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Hi Guys,
I have a 2012 TW. Love and hate the bike. What drives me crazy about it is how short 1st gear is. I cant make 25 feet without shifting. I would like to prolong that with a gearing change. Procycle only offers a 15 tooth front to replace the stock 14. That does not seem like it would do much. Would a 44 0r 47 rear be a better swap? The bike is primarily street driven with a little off road when the opportunity arises. I would rather have longer road gearing them shorter off road gearing.

Any help?
 

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All kinds of threads about this, some with scientifical charts and rpm comparisons...likely find them near the bottom of the page in 'similar threads'.

Most go with a rear sprocket swap, just because it's easier to swap the rear than R&R'ing the whole side cover and gasket to do the front.
I put a 45 on the back of mine, was a great swap...only noticed the higher 1st gear in really slow rough stuff. Was nice to make it all the way through an intersection without shifting. Still had lots of top end...my '15 would top out at about 115km/h with the 45.
If you're not riding slow, rough, technical off-road, I'd absolutely throw a 45 on it. A 45 on the back of an otherwise stock set-up requires a 120-link chain. Someone said "There's no economy in buying a non-o-ring chain." (or something to that effect). I'm thrifty, but I agree 100%. I was adjusting the stock chain every couple rides. Put on an o-ringer with the 45 tooth-sprocket and never adjusted it once in a whole season of riding.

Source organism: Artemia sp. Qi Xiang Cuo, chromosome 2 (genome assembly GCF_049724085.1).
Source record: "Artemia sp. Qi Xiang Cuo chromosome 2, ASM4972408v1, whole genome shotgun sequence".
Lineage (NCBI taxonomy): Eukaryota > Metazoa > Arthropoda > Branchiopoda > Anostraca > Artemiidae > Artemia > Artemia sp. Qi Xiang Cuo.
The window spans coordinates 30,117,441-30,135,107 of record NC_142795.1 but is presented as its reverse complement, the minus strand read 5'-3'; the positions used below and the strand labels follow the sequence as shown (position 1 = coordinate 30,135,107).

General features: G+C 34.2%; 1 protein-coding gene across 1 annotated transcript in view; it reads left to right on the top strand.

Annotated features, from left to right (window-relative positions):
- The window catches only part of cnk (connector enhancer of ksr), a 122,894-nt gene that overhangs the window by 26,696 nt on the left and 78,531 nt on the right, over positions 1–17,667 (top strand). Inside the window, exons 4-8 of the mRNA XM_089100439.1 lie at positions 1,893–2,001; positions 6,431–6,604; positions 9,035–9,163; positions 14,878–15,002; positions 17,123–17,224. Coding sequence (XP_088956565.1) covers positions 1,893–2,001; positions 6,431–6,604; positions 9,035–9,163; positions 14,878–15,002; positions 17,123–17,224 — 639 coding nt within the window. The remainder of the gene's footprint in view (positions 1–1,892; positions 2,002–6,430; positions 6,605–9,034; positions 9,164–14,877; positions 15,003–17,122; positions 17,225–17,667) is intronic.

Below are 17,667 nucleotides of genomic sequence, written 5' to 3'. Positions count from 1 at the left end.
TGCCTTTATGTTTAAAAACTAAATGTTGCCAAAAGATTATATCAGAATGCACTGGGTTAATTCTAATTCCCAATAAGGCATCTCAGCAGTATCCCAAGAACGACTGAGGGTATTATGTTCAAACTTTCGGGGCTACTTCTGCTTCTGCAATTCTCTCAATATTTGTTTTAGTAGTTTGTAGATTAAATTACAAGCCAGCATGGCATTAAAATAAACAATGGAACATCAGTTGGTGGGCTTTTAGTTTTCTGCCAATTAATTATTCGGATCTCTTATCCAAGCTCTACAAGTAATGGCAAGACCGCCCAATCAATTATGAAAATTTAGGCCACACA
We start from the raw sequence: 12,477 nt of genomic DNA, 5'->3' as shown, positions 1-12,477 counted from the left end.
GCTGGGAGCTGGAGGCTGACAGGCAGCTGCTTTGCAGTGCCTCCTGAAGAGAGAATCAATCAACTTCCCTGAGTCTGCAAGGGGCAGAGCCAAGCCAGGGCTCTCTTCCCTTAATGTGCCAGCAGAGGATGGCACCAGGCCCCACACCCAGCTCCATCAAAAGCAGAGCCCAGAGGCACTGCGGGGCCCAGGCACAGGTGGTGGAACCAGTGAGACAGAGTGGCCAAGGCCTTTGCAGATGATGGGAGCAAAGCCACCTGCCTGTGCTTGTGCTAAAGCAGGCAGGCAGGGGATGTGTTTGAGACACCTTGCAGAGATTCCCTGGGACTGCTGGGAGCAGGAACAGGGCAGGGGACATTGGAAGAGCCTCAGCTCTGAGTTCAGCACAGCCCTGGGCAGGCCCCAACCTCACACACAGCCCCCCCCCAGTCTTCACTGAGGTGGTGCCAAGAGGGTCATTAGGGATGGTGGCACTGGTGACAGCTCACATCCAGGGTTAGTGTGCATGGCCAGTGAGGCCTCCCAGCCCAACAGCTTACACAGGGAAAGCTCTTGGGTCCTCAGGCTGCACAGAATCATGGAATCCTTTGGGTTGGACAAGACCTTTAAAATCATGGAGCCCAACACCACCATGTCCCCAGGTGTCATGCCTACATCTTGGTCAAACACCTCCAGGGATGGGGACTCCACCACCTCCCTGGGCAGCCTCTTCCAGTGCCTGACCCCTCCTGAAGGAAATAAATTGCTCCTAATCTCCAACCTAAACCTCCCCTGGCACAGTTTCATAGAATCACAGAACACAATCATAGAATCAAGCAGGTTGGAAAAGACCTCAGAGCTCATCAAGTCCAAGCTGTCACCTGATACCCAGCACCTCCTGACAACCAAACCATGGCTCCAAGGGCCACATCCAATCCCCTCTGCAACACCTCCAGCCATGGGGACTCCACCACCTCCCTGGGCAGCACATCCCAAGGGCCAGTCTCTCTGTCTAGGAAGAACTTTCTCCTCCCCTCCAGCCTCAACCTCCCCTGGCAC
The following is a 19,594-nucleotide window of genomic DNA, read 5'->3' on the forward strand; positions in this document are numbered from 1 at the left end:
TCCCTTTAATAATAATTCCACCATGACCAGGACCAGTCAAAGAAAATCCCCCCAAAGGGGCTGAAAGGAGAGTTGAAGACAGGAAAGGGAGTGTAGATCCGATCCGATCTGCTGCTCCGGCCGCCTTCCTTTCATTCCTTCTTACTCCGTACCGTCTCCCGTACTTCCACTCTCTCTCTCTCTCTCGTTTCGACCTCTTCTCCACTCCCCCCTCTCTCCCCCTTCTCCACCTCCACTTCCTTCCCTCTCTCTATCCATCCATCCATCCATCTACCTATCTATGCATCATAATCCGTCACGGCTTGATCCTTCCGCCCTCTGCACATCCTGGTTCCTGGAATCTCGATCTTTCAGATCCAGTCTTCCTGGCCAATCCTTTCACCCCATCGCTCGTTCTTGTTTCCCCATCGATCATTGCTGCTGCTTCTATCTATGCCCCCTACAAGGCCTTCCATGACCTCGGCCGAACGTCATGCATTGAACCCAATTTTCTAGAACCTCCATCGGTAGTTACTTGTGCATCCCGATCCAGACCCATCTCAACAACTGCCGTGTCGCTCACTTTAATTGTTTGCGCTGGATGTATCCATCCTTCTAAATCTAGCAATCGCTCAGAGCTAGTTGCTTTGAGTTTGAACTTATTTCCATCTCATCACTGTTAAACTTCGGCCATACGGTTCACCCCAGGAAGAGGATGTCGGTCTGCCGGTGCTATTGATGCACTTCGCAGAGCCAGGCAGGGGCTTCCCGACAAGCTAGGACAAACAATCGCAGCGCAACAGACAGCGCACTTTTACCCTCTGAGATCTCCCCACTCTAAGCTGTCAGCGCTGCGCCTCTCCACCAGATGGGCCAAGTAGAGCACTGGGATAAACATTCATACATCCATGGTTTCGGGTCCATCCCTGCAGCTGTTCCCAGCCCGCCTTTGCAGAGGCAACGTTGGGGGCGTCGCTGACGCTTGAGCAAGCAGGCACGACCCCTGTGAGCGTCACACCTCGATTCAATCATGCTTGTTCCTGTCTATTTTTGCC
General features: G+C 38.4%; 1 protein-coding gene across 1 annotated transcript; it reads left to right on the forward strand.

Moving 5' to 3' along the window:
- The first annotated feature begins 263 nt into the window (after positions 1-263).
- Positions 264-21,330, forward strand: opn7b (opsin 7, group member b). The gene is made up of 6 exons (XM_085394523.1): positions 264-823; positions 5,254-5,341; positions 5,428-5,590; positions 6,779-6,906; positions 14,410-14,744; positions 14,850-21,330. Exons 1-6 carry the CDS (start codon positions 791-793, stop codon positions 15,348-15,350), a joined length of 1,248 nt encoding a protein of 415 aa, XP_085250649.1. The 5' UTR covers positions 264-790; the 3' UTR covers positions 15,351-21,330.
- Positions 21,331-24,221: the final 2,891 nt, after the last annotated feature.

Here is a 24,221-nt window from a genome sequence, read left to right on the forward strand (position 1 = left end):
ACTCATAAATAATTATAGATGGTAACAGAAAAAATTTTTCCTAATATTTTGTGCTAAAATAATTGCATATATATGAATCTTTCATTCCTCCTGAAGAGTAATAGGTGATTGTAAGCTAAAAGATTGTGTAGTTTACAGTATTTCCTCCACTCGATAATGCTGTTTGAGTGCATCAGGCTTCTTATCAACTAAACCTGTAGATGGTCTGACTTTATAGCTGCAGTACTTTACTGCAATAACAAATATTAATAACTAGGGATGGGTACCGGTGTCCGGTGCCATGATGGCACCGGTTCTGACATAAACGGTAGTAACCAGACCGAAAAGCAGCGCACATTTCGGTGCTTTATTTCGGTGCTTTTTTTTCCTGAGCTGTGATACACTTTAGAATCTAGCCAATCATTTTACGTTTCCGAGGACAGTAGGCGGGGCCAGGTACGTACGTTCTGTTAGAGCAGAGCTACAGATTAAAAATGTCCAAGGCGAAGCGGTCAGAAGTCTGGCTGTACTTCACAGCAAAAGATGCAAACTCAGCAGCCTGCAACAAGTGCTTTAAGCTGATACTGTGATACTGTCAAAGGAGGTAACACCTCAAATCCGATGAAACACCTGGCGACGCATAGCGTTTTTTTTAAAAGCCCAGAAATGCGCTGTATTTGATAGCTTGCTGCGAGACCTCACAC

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Discussion Starter #3
All kinds of threads about this, some with scientifical charts and rpm comparisons...likely find them near the bottom of the page in 'similar threads'.

Most go with a rear sprocket swap, just because it's easier to swap the rear than R&R'ing the whole side cover and gasket to do the front.
I put a 45 on the back of mine, was a great swap...only noticed the higher 1st gear in really slow rough stuff. Was nice to make it all the way through an intersection without shifting. Still had lots of top end...my '15 would top out at about 115km/h with the 45.
If you're not riding slow, rough, technical off-road, I'd absolutely throw a 45 on it. A 45 on the back of an otherwise stock set-up requires a 120-link chain. Someone said "There's no economy in buying a non-o-ring chain." (or something to that effect). I'm thrifty, but I agree 100%. I was adjusting the stock chain every couple rides. Put on an o-ringer with the 45 tooth-sprocket and never adjusted it once in a whole season of riding.
Thank you GC,
I did not know about the similar thread feature. After reading all of those my head is kind of spinning. Gearing threads are as bad as oil threads :eek: Im going to look around and see if I can find a 45 and also replace my crap stock chain.
 

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Thank you GC,
I did not know about the similar thread feature. After reading all of those my head is kind of spinning. Gearing threads are as bad as oil threads :eek: Im going to look around and see if I can find a 45 and also replace my crap stock chain.
Kind of a GCFishguy clone comment but he's provided some good info. I'll just add another "in agreement" comment.